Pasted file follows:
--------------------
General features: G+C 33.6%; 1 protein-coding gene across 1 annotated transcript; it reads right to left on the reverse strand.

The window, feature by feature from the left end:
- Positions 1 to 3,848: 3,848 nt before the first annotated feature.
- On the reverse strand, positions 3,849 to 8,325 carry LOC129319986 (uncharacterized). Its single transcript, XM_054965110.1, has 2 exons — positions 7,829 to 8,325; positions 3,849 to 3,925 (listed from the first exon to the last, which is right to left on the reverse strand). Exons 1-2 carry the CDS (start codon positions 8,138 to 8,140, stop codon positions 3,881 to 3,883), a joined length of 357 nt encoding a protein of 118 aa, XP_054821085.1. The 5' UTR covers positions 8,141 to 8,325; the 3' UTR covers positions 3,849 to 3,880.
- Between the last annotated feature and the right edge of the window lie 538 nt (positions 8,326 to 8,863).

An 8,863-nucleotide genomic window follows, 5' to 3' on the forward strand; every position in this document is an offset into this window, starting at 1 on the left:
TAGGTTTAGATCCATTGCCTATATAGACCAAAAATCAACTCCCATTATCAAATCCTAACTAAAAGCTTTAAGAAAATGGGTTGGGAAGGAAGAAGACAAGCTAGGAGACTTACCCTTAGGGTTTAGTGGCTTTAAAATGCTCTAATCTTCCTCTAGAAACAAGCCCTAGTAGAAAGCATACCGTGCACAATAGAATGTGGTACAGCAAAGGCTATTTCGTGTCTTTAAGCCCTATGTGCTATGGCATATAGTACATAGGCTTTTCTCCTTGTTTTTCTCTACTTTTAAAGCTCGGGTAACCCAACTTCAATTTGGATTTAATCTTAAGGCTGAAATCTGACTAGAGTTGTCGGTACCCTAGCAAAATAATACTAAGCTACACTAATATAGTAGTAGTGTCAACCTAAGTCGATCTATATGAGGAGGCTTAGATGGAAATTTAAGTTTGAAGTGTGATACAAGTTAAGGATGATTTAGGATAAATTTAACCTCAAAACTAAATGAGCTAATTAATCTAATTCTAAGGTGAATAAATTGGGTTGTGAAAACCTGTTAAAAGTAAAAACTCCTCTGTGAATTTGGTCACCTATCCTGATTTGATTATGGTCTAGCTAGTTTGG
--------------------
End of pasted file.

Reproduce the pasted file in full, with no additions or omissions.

General features: G+C 33.6%; 1 protein-coding gene across 1 annotated transcript; it reads right to left on the reverse strand.

The window, feature by feature from the left end:
- Positions 1 to 3,848: 3,848 nt before the first annotated feature.
- On the reverse strand, positions 3,849 to 8,325 carry LOC129319986 (uncharacterized). Its single transcript, XM_054965110.1, has 2 exons — positions 7,829 to 8,325; positions 3,849 to 3,925 (listed from the first exon to the last, which is right to left on the reverse strand). Exons 1-2 carry the CDS (start codon positions 8,138 to 8,140, stop codon positions 3,881 to 3,883), a joined length of 357 nt encoding a protein of 118 aa, XP_054821085.1. The 5' UTR covers positions 8,141 to 8,325; the 3' UTR covers positions 3,849 to 3,880.
- Between the last annotated feature and the right edge of the window lie 538 nt (positions 8,326 to 8,863).

An 8,863-nucleotide genomic window follows, 5' to 3' on the forward strand; every position in this document is an offset into this window, starting at 1 on the left:
TAGGTTTAGATCCATTGCCTATATAGACCAAAAATCAACTCCCATTATCAAATCCTAACTAAAAGCTTTAAGAAAATGGGTTGGGAAGGAAGAAGACAAGCTAGGAGACTTACCCTTAGGGTTTAGTGGCTTTAAAATGCTCTAATCTTCCTCTAGAAACAAGCCCTAGTAGAAAGCATACCGTGCACAATAGAATGTGGTACAGCAAAGGCTATTTCGTGTCTTTAAGCCCTATGTGCTATGGCATATAGTACATAGGCTTTTCTCCTTGTTTTTCTCTACTTTTAAAGCTCGGGTAACCCAACTTCAATTTGGATTTAATCTTAAGGCTGAAATCTGACTAGAGTTGTCGGTACCCTAGCAAAATAATACTAAGCTACACTAATATAGTAGTAGTGTCAACCTAAGTCGATCTATATGAGGAGGCTTAGATGGAAATTTAAGTTTGAAGTGTGATACAAGTTAAGGATGATTTAGGATAAATTTAACCTCAAAACTAAATGAGCTAATTAATCTAATTCTAAGGTGAATAAATTGGGTTGTGAAAACCTGTTAAAAGTAAAAACTCCTCTGTGAATTTGGTCACCTATCCTGATTTGATTATGGTCTAGCTAGTTTGG